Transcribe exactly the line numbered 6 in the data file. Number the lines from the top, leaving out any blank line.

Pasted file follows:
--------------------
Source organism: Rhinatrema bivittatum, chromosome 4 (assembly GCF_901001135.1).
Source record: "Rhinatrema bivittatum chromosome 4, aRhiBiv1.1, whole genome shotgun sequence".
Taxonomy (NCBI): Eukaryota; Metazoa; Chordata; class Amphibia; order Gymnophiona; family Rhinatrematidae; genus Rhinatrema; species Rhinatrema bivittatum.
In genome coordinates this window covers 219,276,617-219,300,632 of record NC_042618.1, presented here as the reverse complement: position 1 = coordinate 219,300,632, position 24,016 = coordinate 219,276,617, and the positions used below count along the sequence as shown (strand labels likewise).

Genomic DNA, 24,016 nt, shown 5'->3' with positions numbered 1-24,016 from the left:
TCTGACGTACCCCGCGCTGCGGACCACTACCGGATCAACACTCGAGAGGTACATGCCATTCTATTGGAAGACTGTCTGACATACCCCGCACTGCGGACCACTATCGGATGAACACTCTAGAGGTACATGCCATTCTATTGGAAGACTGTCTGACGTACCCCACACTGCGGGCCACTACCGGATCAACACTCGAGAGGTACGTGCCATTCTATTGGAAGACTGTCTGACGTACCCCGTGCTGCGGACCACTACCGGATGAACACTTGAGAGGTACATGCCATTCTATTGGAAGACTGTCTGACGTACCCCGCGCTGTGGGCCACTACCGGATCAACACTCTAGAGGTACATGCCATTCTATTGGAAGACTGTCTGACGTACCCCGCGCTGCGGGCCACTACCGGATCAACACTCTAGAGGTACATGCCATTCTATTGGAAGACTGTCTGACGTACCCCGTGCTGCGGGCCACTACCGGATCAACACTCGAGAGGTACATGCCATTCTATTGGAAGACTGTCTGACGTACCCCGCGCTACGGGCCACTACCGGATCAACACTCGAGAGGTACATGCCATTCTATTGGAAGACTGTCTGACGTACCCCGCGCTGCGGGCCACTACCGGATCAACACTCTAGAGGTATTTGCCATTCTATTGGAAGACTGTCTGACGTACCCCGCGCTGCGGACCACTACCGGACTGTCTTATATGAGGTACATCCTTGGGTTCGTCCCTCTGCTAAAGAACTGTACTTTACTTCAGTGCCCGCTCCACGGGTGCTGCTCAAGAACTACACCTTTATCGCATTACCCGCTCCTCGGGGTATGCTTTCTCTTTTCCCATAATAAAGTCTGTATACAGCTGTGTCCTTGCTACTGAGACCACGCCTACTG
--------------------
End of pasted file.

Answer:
TCTGACGTACCCCGCGCTGCGGACCACTACCGGATCAACACTCGAGAGGTACATGCCATTCTATTGGAAGACTGTCTGACATACCCCGCACTGCGGACCACTATCGGATGAACACTCTAGAGGTACATGCCATTCTATTGGAAGACTGTCTGACGTACCCCACACTGCGGGCCACTACCGGATCAACACTCGAGAGGTACGTGCCATTCTATTGGAAGACTGTCTGACGTACCCCGTGCTGCGGACCACTACCGGATGAACACTTGAGAGGTACATGCCATTCTATTGGAAGACTGTCTGACGTACCCCGCGCTGTGGGCCACTACCGGATCAACACTCTAGAGGTACATGCCATTCTATTGGAAGACTGTCTGACGTACCCCGCGCTGCGGGCCACTACCGGATCAACACTCTAGAGGTACATGCCATTCTATTGGAAGACTGTCTGACGTACCCCGTGCTGCGGGCCACTACCGGATCAACACTCGAGAGGTACATGCCATTCTATTGGAAGACTGTCTGACGTACCCCGCGCTACGGGCCACTACCGGATCAACACTCGAGAGGTACATGCCATTCTATTGGAAGACTGTCTGACGTACCCCGCGCTGCGGGCCACTACCGGATCAACACTCTAGAGGTATTTGCCATTCTATTGGAAGACTGTCTGACGTACCCCGCGCTGCGGACCACTACCGGACTGTCTTATATGAGGTACATCCTTGGGTTCGTCCCTCTGCTAAAGAACTGTACTTTACTTCAGTGCCCGCTCCACGGGTGCTGCTCAAGAACTACACCTTTATCGCATTACCCGCTCCTCGGGGTATGCTTTCTCTTTTCCCATAATAAAGTCTGTATACAGCTGTGTCCTTGCTACTGAGACCACGCCTACTG